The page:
This evening, I had the opportunity to learn a new skill. I was with my church hand bell choir for our regular Monday night rehearsal when the director asked me to move from my usual position and learn a different part. Now, I have a modicum of hand bell experience, and I’ve mastered the basics along the way. I can read music, I can manage a different bell in each hand, I know how to create the special effects that come with thumb damping and plucking and shaking the bells. I’m proficient.

Or I thought I was proficient until I was asked to ring 4 bells simultaneously. Yes, there is a way to overlap the bells’ strappy handles so that each hand can accommodate 2 bells, and yes, there is a way to strike them independently of each other. Several practiced musicians tried to show me the proper technique that would allow me to accomplish this feat. I would go so far as to say these musicians were experts. They were authorities. Had I simply submitted to their expertise, had I acquiesced to their experience and surrendered to their teaching, it would have been an evening of lovely, full-bodied music pealing through the church.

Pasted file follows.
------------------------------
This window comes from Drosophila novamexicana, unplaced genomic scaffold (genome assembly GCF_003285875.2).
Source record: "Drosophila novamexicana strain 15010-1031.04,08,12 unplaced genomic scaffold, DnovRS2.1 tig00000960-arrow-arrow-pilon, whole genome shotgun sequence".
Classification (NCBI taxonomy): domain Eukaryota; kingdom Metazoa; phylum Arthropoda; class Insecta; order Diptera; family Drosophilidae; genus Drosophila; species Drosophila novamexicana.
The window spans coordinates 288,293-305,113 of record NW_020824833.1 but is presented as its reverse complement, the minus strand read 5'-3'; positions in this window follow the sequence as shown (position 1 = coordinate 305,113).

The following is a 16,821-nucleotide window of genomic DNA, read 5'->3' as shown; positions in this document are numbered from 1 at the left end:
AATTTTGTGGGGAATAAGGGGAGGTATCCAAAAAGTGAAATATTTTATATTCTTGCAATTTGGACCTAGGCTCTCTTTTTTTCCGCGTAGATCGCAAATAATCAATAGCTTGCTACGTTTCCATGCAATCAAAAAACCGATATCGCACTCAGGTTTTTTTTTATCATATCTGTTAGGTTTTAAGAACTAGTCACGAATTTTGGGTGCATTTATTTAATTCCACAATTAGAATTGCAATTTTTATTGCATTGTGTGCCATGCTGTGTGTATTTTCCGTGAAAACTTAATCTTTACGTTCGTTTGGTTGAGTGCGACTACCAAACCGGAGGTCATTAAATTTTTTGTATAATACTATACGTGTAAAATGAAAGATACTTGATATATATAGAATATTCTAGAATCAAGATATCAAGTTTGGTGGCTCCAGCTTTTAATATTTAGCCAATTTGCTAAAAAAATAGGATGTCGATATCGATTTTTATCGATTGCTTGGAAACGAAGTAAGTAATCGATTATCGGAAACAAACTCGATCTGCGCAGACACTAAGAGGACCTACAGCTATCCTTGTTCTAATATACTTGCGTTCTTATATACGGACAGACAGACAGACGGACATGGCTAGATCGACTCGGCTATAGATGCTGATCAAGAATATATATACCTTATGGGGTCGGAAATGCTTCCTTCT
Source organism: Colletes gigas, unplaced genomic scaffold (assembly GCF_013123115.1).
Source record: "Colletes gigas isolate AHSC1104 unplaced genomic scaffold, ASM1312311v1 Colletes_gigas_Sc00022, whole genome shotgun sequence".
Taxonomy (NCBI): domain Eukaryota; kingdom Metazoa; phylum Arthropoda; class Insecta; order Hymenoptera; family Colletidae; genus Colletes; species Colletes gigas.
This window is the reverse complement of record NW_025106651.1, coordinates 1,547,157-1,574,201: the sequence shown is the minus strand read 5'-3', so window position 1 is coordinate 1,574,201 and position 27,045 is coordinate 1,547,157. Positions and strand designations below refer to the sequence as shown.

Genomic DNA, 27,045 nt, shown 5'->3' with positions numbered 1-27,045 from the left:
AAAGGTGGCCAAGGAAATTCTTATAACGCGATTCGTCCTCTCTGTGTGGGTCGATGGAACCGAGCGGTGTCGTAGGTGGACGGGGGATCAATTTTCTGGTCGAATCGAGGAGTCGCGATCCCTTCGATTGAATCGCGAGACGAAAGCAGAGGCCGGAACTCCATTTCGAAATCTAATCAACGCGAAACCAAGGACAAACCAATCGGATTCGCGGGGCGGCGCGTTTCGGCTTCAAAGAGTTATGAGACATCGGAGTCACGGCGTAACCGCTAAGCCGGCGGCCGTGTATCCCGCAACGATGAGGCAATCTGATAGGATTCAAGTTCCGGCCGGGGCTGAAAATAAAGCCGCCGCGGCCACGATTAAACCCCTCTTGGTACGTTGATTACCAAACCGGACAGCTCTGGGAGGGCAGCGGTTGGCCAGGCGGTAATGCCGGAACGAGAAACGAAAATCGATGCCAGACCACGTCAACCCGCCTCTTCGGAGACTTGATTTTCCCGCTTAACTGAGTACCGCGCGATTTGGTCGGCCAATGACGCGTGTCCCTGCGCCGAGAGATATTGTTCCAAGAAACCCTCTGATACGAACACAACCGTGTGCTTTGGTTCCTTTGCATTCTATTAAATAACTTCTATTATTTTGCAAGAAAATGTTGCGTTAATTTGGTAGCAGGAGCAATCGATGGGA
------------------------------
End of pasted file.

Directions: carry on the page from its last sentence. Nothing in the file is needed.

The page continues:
But of course, I barreled ahead on my own, disregarding their knowledge and wisdom in exchange for my own clumsy clanking and banging. A train wreck would have been a happier sound than the ones I was creating by ignoring good advice and doing things my way. (The director sent us home early tonight. I think it’s because I gave her a headache.)

I have a tendency to charge into life in the same stubborn way, believing I can figure things out for myself. Sometimes I can, but it’s never without a lot of false starts and dissonance. I’m sure I must give God a headache. I know I give myself one. If I could just manage to take a knee sometimes and simply acknowledge that Jesus is in control—and I’m not—there would be a lot fewer headaches to contend with.

Saturday, April 24, 2010

Holy Spirit Promises

The Lord will not cast away his people,for his great name’s sake.
I Samuel 12:22

The promise is for you, for your children, and for all who are far away, everyone whom the Lord our God calls to him. Acts 2:39